Megabus loses Downtown stop

Tom Fontaine
| Wednesday, June 6, 2012, 1:56 p.m.

Megabus passengers are a nuisance at the David L. Lawrence Convention Center where they board, dropping litter and asking to use the center's bathrooms, so the Sports and Exhibition Authority told the low-cost carrier to hit the road, a company official said.

"They said the convention center wasn't built to be a transit stop," said Charles Lenzner, general manager and president of Lenzner Coach Lines, who oversees Megabus' local operations.

Lenzner said SEA Executive Director Mary Conturo and other authority officials told him too many riders ask to use the Downtown center's restrooms and leave trash near the 10th Street curbside stop beneath the center, among other concerns. He noted that Megabus coaches have restrooms and said the company places a 55-gallon garbage can at its stop each day.

"They are basically using the convention center as a bus terminal, which wasn't intended for the building. It is causing some safety issues and operational problems," Conturo said.

Megabus does not pay to use the curbside stop at the convention center.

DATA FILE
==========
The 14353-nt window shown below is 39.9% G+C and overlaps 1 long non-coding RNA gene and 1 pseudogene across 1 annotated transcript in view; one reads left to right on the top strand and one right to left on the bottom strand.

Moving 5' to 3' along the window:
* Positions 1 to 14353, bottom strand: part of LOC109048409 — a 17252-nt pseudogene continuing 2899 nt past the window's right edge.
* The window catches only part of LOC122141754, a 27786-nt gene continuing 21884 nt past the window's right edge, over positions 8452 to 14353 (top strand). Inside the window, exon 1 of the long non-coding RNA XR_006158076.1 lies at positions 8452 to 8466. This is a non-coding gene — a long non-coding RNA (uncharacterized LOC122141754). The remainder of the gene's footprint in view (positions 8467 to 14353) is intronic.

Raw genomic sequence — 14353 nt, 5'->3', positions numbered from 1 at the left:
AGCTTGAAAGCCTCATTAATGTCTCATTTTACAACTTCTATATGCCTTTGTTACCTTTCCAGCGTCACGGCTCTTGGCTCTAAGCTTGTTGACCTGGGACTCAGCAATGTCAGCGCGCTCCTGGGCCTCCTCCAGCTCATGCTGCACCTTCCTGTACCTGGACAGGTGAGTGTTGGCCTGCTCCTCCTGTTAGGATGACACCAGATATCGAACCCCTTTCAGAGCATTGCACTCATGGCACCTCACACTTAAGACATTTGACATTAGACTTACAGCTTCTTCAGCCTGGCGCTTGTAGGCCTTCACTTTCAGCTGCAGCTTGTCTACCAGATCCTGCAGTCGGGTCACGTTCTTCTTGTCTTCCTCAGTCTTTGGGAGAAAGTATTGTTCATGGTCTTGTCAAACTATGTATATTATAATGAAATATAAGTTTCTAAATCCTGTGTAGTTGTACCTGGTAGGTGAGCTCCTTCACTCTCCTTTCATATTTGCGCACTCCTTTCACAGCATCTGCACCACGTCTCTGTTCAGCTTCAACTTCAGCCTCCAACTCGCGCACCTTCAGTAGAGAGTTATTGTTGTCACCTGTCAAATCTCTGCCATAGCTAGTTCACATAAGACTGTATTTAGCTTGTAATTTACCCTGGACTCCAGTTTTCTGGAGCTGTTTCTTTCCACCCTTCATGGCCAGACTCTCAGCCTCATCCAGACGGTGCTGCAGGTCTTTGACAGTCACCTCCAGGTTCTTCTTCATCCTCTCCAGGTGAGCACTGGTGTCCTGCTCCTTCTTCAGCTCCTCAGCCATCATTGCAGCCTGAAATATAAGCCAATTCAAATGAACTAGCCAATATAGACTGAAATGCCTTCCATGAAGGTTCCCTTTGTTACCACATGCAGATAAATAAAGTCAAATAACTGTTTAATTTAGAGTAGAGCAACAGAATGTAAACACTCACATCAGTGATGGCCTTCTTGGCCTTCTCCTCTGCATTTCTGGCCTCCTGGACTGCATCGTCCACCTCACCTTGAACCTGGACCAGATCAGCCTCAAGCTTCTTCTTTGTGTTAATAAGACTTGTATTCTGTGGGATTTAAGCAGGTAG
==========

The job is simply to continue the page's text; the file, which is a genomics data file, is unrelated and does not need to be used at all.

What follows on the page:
Megabus must move by June 15. The company is looking for another location, possibly at Stanwix Street and Liberty Avenue near Port Authority's Gateway Center T line station.

Lenzner doesn't think the move will hurt business. "I think because of the low cost (of fares), the public will just accept it," he said.

Megabus, which offers one-way fares for as little as $1, serves 11 cities from Pittsburgh, including New York, Philadelphia, Washington, Cleveland and Detroit. Pittsburgh is one of six hubs for Megabus, which began operating locally in 2007 and employs about 80 drivers, baggage loaders, dispatchers and mechanics.

Megabus is perhaps the most well-known of the so-called curbside operators that are experiencing strong growth nationally. The companies keep costs and fares low by relying on online booking instead of ticket agents, bus stops instead of stations and express service between major cities. A DePaul University study said curbside operators expanded service by 32 percent last year.

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